On Saturday, September 28th, we're excited to kick off a great year of author talks for educators with Tanya Lee Stone. Please join us at 11:00 am in the Children's Room at Bear Pond Books. We'll be talking about how to write a compelling story while sticking to the facts, with a focus on works for elementary and middle school age children.
Last winter, authors Rebecca and Joshua Rupp presented a great talk on writing creative nonfiction, which they define as "nonfiction with personality" (notes from that talk are here).
On September 28th, we're returning to nonfiction with personality when author Tanya Lee Stone joins us with a talk on "A Fine, Fine Line." The title comes from a 2011 article she wrote on blurring (or, more accurately, not blurring) the line between fact and fiction.
Why is the line between fact and fiction so fine? Because writing a narrative is different from taking a true / false test. Authors need to convey not only that events happened, but also the emotion behind what happened and a storyline that draws readers into the history. The techniques of fiction writers help create the emotion, character and story. Sometimes, though, writers cross the line into fiction - with dialogue that's imagined for the purpose of illustrating a point, emotions that are likely but not documented, opinions that are intuited but not cited. Okay, if you announce you're writing fiction, not okay, Tanya says, if you don't..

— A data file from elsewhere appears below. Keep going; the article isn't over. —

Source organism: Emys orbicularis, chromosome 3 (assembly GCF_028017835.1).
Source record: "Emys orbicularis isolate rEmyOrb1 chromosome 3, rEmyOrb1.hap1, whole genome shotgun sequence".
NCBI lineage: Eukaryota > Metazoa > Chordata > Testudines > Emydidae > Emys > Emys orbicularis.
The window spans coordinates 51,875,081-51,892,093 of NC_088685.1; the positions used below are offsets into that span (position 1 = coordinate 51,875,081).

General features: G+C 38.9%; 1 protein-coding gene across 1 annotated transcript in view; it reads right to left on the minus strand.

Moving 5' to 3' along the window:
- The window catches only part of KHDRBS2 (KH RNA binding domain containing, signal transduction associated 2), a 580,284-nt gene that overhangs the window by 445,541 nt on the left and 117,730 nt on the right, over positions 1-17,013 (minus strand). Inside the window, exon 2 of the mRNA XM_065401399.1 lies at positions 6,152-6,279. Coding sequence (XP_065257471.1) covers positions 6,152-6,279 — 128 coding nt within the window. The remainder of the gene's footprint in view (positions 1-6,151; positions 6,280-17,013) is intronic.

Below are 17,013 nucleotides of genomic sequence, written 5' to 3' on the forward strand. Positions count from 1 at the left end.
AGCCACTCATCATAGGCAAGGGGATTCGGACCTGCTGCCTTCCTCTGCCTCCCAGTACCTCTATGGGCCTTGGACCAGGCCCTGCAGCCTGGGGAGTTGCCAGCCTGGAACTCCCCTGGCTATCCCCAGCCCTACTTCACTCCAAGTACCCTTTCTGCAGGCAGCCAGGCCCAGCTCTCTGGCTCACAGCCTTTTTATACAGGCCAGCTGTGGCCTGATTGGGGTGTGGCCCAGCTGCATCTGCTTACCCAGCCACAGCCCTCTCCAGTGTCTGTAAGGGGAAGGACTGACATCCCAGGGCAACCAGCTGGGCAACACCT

Tanya explains that strictly staying to fact means "If I write that Jerrie Cobb’s smile was tinged with sadness, the reader
needs to know I do so with authority. That I have seen that smile or
have some other documented knowing of it."
So, then, how does a nonfiction writer do the research needed to stand behind each word? And how does she craft a compelling tale that remains on the nonfiction side of the line?
As Tanya writes "We don’t need
to manipulate the facts to be effective storytellers. We don’t need to
invent to be inventive. The facts, in the right hands, are as
entertaining as any fiction." Find out about her approach to research, writing and documenting history for young readers on September 28th at 11:00 am in the Children's Room.
If you're interested in this topic, you might also be interested in these articles on historical fiction from our March, 2013, talk with Jenny Land and Natalie Kinsey Warnock.
For a follow up post on this event, click here to read "Using the Craft of Fiction to Tell Nonfiction Stories." And read about all Bear Pond Books events at our website www.bearpondbooks.com
More Information on Tanya Lee Stone
Tanya Lee Stone is a former editor and the Robert F. Sibert Award–winning author of
Almost Astronauts: 13 Women Who Dared to Dream. Her most recent nonfiction book, Courage Has No Color, was almost a decade in the making, as she did extensive original research into the Triple Nickles, the U.S.'s first African-American paratroopers who fought in World War II. Her most recent picture book Who Says' Women Can't Be Doctors? was named one of the year's top 10 biographies by Booklist.
Some readers may also know Tanya from her 2010 book The Good, The Bad, and the Barbie, which won the Golden Kite Award. In all, she has written almost 100 books for kids.
Coming Up This Fall
In October we'll be inviting local authors in to talk about making the most of an author visit to your classroom. Stay tuned for the final date. Any good tips to share? Send them to helen.labun.jordan @ gmail.com or via Twitter @BearPondBooks